I think keeping analogue facilities accessible within schools, colleges and universities is a great way to start! So if you have any old equipment that you’re not using, perhaps have a chat with your local education facility before putting it on eBay, incase it’s something that might be of benefit to them.
You can always point them in my direction if you would like me to talk to them about how analogue photography is important for encouraging more women and girls within STEM and STEAM industry roles too! I’m a HUGE believer in the idea that you have to see it to be it!
What could the community or industry do to encourage more women to continue shooting film?
I think continuing to grow a supportive environment that can boost photographers' confidence by facilitating safe spaces for sharing work without the frustration of having to cover the ‘whataboutery’ argument/deflection every time, is vital, as is greater understanding of the difference between equity and equality.
I think it’s also really important to show that there are women in the industry having an impact, whilst still feeling their work is attainable because I’ve seen that there’s often a gap which can exist between seeing someone who we feel is ‘inspirational’ and not being able to visualise ourselves as being ‘as good’. Consequently, this can have a knock-on effect of crushing confidence even further with the idea of ‘I’ll never be as good as that, why would I even bother?’.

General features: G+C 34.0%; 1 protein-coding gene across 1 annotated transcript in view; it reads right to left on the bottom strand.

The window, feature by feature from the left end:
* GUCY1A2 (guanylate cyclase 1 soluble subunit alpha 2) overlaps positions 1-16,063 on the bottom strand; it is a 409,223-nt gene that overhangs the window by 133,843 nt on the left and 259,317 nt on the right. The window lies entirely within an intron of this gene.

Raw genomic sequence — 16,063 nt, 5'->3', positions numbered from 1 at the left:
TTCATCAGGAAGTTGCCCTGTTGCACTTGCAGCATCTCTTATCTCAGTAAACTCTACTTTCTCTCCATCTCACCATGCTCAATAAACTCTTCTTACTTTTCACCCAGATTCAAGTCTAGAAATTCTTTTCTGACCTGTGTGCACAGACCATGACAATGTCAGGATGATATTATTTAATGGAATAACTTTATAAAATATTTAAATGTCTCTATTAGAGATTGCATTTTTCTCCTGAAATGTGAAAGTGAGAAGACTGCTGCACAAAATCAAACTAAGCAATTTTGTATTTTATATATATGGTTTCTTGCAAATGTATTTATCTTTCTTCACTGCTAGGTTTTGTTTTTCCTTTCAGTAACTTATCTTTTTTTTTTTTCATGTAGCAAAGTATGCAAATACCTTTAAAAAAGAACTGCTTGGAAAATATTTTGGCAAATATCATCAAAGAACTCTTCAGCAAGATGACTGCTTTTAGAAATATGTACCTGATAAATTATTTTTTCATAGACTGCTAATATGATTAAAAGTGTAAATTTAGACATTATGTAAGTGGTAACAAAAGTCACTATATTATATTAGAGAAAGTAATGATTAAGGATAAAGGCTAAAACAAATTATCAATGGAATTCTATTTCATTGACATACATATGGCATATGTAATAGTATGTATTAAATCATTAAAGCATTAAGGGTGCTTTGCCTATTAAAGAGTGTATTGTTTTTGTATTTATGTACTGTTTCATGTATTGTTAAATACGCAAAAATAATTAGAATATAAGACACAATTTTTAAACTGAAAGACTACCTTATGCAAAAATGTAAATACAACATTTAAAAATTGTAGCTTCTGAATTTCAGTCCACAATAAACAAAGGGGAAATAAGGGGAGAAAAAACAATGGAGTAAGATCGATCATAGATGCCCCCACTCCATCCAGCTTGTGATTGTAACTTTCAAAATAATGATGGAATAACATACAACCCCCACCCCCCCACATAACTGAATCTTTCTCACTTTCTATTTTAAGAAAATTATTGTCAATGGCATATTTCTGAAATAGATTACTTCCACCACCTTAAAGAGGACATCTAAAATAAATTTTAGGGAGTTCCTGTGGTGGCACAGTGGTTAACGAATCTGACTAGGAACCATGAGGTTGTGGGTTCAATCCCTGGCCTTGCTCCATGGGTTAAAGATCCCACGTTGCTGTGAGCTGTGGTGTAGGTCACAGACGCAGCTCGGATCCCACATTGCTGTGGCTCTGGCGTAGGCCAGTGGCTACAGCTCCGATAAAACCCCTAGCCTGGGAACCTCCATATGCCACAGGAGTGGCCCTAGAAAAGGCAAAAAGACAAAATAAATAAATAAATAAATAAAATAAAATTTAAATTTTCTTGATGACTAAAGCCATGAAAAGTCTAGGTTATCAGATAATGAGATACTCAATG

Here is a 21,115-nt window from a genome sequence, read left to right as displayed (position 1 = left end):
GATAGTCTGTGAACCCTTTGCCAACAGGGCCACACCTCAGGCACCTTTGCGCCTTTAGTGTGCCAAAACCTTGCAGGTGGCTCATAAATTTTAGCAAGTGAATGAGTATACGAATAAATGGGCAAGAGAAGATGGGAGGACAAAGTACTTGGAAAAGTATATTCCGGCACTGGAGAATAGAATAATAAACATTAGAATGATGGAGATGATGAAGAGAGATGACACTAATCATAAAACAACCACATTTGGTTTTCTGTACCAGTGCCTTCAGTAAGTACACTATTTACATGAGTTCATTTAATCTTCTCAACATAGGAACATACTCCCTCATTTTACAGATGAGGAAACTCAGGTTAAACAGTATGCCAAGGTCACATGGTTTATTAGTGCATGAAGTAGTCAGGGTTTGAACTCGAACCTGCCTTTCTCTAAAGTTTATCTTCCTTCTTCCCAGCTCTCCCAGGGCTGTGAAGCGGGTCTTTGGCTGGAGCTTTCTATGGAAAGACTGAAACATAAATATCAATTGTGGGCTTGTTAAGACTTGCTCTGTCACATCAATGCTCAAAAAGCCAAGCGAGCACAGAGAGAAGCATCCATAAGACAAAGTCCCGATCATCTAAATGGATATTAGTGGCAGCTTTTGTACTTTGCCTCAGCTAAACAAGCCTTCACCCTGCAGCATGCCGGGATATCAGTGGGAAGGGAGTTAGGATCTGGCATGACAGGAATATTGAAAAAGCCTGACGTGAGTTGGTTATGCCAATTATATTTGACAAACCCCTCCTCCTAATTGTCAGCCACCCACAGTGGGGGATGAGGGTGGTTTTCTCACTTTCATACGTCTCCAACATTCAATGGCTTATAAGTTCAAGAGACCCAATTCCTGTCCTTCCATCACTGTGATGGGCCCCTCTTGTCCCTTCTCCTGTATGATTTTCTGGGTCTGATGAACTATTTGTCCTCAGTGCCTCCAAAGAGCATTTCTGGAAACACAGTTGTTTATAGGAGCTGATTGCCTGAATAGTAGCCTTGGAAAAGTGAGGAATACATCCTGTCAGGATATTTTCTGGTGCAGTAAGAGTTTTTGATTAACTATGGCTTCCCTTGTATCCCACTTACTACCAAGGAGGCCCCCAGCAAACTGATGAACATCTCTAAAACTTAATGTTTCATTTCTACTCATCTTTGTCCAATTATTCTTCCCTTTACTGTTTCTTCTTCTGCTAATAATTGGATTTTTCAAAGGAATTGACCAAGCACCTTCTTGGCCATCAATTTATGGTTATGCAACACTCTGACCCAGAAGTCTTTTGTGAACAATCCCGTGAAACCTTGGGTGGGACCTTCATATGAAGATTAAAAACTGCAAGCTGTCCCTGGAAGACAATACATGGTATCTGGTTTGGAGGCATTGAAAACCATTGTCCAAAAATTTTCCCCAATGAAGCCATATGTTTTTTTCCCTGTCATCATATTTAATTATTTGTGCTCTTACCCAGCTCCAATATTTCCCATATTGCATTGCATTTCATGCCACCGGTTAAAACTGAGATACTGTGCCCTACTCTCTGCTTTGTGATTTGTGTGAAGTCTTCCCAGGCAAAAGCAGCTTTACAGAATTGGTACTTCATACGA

Having our non-female colleagues celebrating and championing female photographers and their work wherever possible is also vital because that’s the only way this will truly grow outside of an echo chamber.
Showing more women genuinely using analogue photography products (whether that be film, cameras, enlargers, kickstarter inventions etc.) in promotional material from the manufacturers, might well create more positive reinforcement of the idea that women can be (and are!) present in all areas of the analogue photography industry and workflow.
Where can people find you and your work?